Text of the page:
The result of the referendum was game-changing for British politics. The Parliamentary Labour Party (PLP) had an excellent opportunity to re-engage with the disaffected working class and devise a plan that drew our divided nation together. Instead, they have challenged Jeremy Corbyn for the leadership of the party. They argue that Corbyn lost the referendum, is a weak leader and would not be elected Prime Minister in a snap election. I think they are wrong and seized an opportunity to foster their ambitions above the needs of the nation.
Blaming Corbyn for Brexit is incomprehensible. Margaret Hodge, a leader in the Corbyn revolt, is MP for one of the few London constituencies’ that voted to leave. She is no more responsible for this than Corbyn was for the country’s decision.
Both Corbyn and Theresa May had low profiles during the campaign and gave a mixed message on remaining. However, May is the favourite to become the PM and Corbyn subject to ‘the night of the long knives’.
Leadership, I believe is about purpose and belief. Corbyn has both. Consequently, he attracted a following which has doubled Labour Party membership.
Corbyn has been clear that his purpose is to stop austerity, to improve social and working conditions and to encourage business. People trust him, unlike the PLP, who could be confused with the Tories. Corbyn voted against £12bn cuts to Welfare and Work Reforms, 184 members of the PLP did not.
A snap election is unlikely to be called. Arguably, the next PM has the mandate to govern. However, even if the PLP believe it possible, it is not their place to remove the Party leader even if they feel he does not have broad appeal. The PLP does not decide the Labour leader but the grass-roots membership. It is undemocratic to try to unseat the leader who has a 60% majority.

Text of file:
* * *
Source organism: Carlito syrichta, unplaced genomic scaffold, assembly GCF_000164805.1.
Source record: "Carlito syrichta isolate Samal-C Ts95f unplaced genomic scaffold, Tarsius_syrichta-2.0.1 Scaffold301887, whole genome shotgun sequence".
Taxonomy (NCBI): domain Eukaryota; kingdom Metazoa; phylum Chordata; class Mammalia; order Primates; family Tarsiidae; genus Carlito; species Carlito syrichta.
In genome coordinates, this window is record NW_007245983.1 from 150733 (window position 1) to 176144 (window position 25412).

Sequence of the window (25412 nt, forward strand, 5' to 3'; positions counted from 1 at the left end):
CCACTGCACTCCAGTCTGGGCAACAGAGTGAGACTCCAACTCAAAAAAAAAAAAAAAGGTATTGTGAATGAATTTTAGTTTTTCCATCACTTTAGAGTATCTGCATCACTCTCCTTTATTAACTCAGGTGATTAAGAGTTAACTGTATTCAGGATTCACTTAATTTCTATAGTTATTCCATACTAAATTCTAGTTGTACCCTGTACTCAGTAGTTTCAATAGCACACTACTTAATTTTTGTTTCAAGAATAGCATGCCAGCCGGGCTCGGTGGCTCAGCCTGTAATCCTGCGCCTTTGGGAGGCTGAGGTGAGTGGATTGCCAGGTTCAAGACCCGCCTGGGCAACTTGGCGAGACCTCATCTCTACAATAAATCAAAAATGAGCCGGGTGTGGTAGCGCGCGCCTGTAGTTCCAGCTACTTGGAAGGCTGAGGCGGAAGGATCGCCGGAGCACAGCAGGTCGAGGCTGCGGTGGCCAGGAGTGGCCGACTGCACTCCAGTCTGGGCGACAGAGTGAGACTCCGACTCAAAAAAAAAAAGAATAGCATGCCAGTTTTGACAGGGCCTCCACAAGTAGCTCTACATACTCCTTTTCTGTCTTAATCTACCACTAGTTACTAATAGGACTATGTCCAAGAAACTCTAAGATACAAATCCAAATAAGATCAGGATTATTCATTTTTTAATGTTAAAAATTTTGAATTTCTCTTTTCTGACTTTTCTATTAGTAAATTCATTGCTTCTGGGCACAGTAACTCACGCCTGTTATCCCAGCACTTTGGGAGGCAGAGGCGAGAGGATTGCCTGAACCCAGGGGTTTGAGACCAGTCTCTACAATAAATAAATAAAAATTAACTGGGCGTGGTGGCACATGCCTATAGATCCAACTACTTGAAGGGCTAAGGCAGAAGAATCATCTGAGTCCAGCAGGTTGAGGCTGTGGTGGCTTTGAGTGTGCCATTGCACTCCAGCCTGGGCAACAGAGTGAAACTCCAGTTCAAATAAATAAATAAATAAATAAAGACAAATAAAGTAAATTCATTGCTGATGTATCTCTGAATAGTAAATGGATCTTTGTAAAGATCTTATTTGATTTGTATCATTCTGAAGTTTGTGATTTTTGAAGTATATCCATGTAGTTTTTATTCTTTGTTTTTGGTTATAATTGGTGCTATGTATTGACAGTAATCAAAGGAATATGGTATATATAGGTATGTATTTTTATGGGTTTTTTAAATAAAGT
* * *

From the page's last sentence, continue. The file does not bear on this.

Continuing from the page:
Corbyn has not had the time, opportunity or media support to establish whether or not he has broad appeal. However, before his leadership, Labour had experienced a loss of grass-roots support in general elections.
If Corbyn can inspire the numbers of the Labour party to swell then, surely he must be best placed to win back support in the Labour Heartlands. This could lead Labour to electoral victory. His leadership won a by-election that Labour was expected to lose, followed by positive results in the local elections.
Corbyn has stood firm in the face of adversity, refusing to resign because he has a responsibility to honour the faith that the members placed in him. That is strong leadership; he has not jumped ship like Cameron, Farage or Johnson. He has shown respect for the party membership and democracy. The PLP, on the other hand, have behaved with indifference to both. They also could have used their energy to hold those to account who abrogated their responsibility. Instead, they have chosen to foster their ambitions above the needs of the nation.
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